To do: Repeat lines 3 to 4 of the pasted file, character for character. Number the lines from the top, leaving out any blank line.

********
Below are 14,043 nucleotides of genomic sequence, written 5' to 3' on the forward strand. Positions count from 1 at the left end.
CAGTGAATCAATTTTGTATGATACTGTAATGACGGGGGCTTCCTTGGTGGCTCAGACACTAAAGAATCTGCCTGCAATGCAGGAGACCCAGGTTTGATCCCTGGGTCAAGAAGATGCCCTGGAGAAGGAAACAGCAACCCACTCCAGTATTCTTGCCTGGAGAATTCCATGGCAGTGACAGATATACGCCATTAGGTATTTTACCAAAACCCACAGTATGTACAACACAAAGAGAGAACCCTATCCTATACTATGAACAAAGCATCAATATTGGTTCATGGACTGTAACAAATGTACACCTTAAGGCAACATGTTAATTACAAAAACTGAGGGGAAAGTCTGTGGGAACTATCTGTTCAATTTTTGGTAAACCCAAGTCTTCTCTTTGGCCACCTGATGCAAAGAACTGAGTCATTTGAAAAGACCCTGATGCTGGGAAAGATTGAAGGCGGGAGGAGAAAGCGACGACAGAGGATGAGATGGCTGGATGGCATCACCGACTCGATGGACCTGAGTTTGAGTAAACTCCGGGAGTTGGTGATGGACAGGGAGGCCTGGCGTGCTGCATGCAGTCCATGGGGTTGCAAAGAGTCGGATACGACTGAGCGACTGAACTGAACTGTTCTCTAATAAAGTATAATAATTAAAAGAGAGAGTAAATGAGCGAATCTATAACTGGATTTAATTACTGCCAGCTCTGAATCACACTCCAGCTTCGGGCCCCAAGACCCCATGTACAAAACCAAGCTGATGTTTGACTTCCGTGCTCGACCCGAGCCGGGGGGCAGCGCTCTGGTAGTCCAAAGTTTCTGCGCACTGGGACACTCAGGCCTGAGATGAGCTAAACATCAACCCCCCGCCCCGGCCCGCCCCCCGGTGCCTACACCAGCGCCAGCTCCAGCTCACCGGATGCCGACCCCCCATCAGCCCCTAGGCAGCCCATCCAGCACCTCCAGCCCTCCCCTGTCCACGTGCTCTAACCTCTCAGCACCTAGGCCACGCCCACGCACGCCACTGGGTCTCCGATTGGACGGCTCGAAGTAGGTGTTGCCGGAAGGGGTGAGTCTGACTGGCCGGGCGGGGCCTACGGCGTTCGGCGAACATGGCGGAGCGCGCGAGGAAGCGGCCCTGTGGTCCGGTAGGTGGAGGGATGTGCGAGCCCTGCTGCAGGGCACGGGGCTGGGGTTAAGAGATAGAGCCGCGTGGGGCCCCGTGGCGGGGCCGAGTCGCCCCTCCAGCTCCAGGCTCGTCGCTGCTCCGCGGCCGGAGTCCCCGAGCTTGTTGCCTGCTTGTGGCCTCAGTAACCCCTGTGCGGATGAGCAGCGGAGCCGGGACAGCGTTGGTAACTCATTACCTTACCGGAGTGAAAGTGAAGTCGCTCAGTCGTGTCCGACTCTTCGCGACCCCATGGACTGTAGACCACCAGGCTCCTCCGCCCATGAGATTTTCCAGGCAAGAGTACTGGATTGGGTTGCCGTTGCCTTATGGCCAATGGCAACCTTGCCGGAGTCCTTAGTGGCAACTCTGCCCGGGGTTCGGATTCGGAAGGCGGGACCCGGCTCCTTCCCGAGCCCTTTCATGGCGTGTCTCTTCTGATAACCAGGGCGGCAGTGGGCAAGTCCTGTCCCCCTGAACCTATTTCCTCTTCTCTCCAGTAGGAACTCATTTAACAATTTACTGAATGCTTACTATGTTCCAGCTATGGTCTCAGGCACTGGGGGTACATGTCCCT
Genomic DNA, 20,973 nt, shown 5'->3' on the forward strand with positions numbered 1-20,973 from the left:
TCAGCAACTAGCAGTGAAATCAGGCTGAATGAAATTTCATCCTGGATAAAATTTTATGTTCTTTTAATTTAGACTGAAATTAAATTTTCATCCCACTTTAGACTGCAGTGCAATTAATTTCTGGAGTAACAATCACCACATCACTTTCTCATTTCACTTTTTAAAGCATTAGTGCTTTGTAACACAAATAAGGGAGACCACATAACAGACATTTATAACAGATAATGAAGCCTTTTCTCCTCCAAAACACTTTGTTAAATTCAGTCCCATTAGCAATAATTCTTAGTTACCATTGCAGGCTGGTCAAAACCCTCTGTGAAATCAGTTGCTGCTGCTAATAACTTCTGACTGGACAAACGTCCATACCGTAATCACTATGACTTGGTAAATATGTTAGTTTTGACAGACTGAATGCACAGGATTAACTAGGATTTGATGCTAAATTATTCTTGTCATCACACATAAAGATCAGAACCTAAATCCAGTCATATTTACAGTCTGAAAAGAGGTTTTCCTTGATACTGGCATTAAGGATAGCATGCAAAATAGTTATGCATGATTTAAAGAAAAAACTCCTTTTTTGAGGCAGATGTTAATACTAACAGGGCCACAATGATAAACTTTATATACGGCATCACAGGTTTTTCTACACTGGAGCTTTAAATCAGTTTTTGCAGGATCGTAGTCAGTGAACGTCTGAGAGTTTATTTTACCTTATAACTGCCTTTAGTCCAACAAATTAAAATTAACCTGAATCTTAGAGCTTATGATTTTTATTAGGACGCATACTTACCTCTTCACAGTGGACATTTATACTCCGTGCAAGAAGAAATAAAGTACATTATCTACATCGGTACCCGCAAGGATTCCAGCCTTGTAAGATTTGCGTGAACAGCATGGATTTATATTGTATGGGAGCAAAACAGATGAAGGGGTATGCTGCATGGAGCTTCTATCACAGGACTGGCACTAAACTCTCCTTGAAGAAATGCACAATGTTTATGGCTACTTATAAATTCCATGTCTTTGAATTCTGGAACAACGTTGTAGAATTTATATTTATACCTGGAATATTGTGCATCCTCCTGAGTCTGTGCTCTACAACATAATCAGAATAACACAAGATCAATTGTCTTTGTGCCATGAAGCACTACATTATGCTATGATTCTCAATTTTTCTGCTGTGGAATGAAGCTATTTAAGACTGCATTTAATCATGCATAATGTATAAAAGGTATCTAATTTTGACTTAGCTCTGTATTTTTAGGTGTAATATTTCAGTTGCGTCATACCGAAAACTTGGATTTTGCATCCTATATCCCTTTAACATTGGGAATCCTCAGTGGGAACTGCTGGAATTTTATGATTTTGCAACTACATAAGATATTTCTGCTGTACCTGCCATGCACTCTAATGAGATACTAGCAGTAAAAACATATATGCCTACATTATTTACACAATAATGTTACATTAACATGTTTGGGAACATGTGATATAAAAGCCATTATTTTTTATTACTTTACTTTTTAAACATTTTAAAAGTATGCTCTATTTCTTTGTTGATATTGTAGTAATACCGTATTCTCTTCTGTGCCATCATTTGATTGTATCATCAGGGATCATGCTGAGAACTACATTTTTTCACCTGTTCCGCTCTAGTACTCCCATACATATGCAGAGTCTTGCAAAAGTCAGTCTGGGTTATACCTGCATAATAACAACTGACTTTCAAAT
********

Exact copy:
Genomic DNA, 20,973 nt, shown 5'->3' on the forward strand with positions numbered 1-20,973 from the left:
TCAGCAACTAGCAGTGAAATCAGGCTGAATGAAATTTCATCCTGGATAAAATTTTATGTTCTTTTAATTTAGACTGAAATTAAATTTTCATCCCACTTTAGACTGCAGTGCAATTAATTTCTGGAGTAACAATCACCACATCACTTTCTCATTTCACTTTTTAAAGCATTAGTGCTTTGTAACACAAATAAGGGAGACCACATAACAGACATTTATAACAGATAATGAAGCCTTTTCTCCTCCAAAACACTTTGTTAAATTCAGTCCCATTAGCAATAATTCTTAGTTACCATTGCAGGCTGGTCAAAACCCTCTGTGAAATCAGTTGCTGCTGCTAATAACTTCTGACTGGACAAACGTCCATACCGTAATCACTATGACTTGGTAAATATGTTAGTTTTGACAGACTGAATGCACAGGATTAACTAGGATTTGATGCTAAATTATTCTTGTCATCACACATAAAGATCAGAACCTAAATCCAGTCATATTTACAGTCTGAAAAGAGGTTTTCCTTGATACTGGCATTAAGGATAGCATGCAAAATAGTTATGCATGATTTAAAGAAAAAACTCCTTTTTTGAGGCAGATGTTAATACTAACAGGGCCACAATGATAAACTTTATATACGGCATCACAGGTTTTTCTACACTGGAGCTTTAAATCAGTTTTTGCAGGATCGTAGTCAGTGAACGTCTGAGAGTTTATTTTACCTTATAACTGCCTTTAGTCCAACAAATTAAAATTAACCTGAATCTTAGAGCTTATGATTTTTATTAGGACGCATACTTACCTCTTCACAGTGGACATTTATACTCCGTGCAAGAAGAAATAAAGTACATTATCTACATCGGTACCCGCAAGGATTCCAGCCTTGTAAGATTTGCGTGAACAGCATGGATTTATATTGTATGGGAGCAAAACAGATGAAGGGGTATGCTGCATGGAGCTTCTATCACAGGACTGGCACTAAACTCTCCTTGAAGAAATGCACAATGTTTATGGCTACTTATAAATTCCATGTCTTTGAATTCTGGAACAACGTTGTAGAATTTATATTTATACCTGGAATATTGTGCATCCTCCTGAGTCTGTGCTCTACAACATAATCAGAATAACACAAGATCAATTGTCTTTGTGCCATGAAGCACTACATTATGCTATGATTCTCAATTTTTCTGCTGTGGAATGAAGCTATTTAAGACTGCATTTAATCATGCATAATGTATAAAAGGTATCTAATTTTGACTTAGCTCTGTATTTTTAGGTGTAATATTTCAGTTGCGTCATACCGAAAACTTGGATTTTGCATCCTATATCCCTTTAACATTGGGAATCCTCAGTGGGAACTGCTGGAATTTTATGATTTTGCAACTACATAAGATATTTCTGCTGTACCTGCCATGCACTCTAATGAGATACTAGCAGTAAAAACATATATGCCTACATTATTTACACAATAATGTTACATTAACATGTTTGGGAACATGTGATATAAAAGCCATTATTTTTTATTACTTTACTTTTTAAACATTTTAAAAGTATGCTCTATTTCTTTGTTGATATTGTAGTAATACCGTATTCTCTTCTGTGCCATCATTTGATTGTATCATCAGGGATCATGCTGAGAACTACATTTTTTCACCTGTTCCGCTCTAGTACTCCCATACATATGCAGAGTCTTGCAAAAGTCAGTCTGGGTTATACCTGCATAATAACAACTGACTTTCAAAT